When comparing the interventions performed in the general group between contact through the telephone and through text message, the second method was more effective, with an absenteeism rate of 8.5%. For the telephone contact, it was 11.9%. No studies have been found in the literature on the use of WhatsApp messages to reduce absenteeism in consultations, only on the use of SMS text messages. According to a 2011 study in Saudi Arabia, message reminders were effective in reducing absenteeism rates in outpatient appointments, although they varied by specialty. Additionally, there was great patient satisfaction with the messaging service, indicating that the messages could be used to increase interaction with patients.4 In this study, the initial messages were used only to give reminders about the date, time, and place of the appointment. However, the authors suggest that this type of technology should also be used to inform patients about the importance of returning to treatment, therapy, and other general information about the disease and treatment, allowing for the possibility to instruct the patient about his or her disease, as well as about follow-up. This type of situation often occurred in this study with subsequent message exchanges with family members. However, it is important to reinforce the need to take care with regard to ethical-legal issues. Message exchanges should not replace face-to-face consultations or guide diagnoses or therapeutic approaches.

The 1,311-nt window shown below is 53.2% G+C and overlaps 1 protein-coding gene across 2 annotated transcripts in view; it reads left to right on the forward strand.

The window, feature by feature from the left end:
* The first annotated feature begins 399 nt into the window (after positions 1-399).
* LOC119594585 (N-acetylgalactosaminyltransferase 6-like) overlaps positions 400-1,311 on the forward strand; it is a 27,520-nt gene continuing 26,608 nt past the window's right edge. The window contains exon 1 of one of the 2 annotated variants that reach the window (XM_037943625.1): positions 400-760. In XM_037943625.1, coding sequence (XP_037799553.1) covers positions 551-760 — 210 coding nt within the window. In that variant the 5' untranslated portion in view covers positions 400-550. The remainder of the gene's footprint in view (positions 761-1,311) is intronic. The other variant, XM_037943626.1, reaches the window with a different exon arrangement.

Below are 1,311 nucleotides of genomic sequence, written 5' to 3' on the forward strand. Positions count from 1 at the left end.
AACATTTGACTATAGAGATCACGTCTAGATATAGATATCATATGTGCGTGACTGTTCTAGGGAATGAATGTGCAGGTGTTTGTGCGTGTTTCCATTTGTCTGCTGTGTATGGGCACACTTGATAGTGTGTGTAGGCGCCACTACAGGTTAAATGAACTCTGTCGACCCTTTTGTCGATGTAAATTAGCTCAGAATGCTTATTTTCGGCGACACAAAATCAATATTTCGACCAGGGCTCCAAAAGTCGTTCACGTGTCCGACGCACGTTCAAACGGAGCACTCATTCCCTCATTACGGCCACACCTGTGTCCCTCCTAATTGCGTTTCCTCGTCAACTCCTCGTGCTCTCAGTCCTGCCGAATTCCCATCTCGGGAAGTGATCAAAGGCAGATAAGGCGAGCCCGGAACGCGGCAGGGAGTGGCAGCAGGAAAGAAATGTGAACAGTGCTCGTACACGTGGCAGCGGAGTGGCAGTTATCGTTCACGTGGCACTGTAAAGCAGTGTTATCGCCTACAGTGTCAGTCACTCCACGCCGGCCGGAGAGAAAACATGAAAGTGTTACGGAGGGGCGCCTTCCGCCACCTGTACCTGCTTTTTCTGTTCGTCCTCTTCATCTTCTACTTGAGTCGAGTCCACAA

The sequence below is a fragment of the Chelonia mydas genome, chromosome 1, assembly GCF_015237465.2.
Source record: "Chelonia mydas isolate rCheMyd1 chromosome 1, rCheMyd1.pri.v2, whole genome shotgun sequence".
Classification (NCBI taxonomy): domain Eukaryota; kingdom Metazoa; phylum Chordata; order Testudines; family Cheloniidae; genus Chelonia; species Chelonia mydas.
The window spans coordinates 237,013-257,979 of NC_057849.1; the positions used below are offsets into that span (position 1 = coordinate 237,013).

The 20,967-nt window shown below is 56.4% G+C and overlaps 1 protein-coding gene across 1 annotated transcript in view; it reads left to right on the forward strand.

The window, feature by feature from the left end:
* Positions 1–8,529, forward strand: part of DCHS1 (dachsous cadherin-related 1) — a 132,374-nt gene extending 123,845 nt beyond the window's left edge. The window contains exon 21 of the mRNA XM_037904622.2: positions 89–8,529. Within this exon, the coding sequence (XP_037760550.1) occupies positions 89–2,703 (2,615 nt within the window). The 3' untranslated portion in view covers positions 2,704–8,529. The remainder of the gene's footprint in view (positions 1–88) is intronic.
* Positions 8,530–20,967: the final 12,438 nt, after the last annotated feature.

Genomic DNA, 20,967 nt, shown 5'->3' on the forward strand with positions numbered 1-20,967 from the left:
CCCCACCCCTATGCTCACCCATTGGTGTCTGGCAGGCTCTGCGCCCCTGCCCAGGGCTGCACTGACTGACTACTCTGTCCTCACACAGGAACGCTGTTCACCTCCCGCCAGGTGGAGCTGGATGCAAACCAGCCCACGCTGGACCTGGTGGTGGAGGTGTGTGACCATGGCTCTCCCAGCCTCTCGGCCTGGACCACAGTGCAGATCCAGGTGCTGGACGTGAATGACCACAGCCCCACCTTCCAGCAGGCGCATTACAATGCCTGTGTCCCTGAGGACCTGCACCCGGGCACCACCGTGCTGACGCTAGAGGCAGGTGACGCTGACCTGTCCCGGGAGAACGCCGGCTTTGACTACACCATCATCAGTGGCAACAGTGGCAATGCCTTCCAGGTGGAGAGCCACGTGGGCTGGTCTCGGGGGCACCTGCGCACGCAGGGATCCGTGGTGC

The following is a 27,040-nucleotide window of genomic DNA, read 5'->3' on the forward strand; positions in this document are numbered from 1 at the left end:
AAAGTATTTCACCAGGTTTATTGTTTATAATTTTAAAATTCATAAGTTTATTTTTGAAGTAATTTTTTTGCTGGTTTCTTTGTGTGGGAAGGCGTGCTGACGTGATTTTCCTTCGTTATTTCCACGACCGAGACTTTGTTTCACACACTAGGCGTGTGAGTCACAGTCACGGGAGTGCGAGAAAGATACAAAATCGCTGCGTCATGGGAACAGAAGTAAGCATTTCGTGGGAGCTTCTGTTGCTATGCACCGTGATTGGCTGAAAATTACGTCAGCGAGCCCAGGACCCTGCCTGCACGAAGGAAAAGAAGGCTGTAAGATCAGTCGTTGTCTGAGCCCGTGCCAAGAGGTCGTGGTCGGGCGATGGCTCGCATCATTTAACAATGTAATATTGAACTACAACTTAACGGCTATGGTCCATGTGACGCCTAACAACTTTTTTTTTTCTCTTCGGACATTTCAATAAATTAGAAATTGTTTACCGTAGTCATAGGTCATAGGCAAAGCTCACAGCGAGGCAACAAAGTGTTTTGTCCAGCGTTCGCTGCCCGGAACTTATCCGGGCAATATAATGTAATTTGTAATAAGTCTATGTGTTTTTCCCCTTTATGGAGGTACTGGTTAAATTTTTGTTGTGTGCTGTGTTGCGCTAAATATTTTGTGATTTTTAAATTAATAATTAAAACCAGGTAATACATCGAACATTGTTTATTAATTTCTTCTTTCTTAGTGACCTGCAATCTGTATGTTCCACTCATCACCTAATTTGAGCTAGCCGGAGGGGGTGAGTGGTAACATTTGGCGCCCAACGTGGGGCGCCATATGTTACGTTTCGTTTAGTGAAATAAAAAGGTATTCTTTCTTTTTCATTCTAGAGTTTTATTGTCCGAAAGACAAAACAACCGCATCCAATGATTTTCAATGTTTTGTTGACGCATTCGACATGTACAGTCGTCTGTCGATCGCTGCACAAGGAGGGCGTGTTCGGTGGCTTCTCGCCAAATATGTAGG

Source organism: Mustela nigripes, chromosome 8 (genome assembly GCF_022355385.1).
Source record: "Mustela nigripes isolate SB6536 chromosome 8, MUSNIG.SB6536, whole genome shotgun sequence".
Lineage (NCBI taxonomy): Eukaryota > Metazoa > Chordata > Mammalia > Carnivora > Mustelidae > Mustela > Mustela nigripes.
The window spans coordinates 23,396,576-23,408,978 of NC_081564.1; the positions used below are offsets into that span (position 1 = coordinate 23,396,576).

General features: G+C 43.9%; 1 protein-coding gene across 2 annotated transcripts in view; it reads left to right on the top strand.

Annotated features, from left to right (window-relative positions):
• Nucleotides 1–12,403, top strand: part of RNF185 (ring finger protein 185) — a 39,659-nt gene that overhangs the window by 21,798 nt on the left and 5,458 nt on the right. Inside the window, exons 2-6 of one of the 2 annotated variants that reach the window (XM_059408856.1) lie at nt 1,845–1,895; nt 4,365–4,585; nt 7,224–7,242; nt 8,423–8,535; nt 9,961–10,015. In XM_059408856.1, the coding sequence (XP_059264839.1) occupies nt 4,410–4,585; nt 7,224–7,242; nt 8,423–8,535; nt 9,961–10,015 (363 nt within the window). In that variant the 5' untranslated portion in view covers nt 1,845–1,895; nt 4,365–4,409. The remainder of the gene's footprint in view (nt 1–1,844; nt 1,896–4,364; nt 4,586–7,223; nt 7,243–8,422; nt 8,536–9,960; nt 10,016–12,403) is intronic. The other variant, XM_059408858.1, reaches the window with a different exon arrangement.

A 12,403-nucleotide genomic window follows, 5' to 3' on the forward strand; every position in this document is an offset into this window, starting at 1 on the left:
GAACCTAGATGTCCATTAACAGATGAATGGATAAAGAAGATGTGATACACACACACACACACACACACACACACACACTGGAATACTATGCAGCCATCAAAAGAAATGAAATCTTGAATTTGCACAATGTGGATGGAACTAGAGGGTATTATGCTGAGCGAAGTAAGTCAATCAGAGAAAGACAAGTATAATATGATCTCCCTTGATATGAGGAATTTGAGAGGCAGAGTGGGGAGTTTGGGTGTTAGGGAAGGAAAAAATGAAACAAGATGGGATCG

Sending reminders to patients via telephone or SMS is considered to be a form of telemedicine, as it involves distance and is a type of technology that contributes to the healthcare process. There is evidence that reminders have a positive effect on non-attendance rates. A systematic review showed that an improvement in the baseline absence rate of 39% and 29%, respectively, can be expected when using manual and automated reminders.5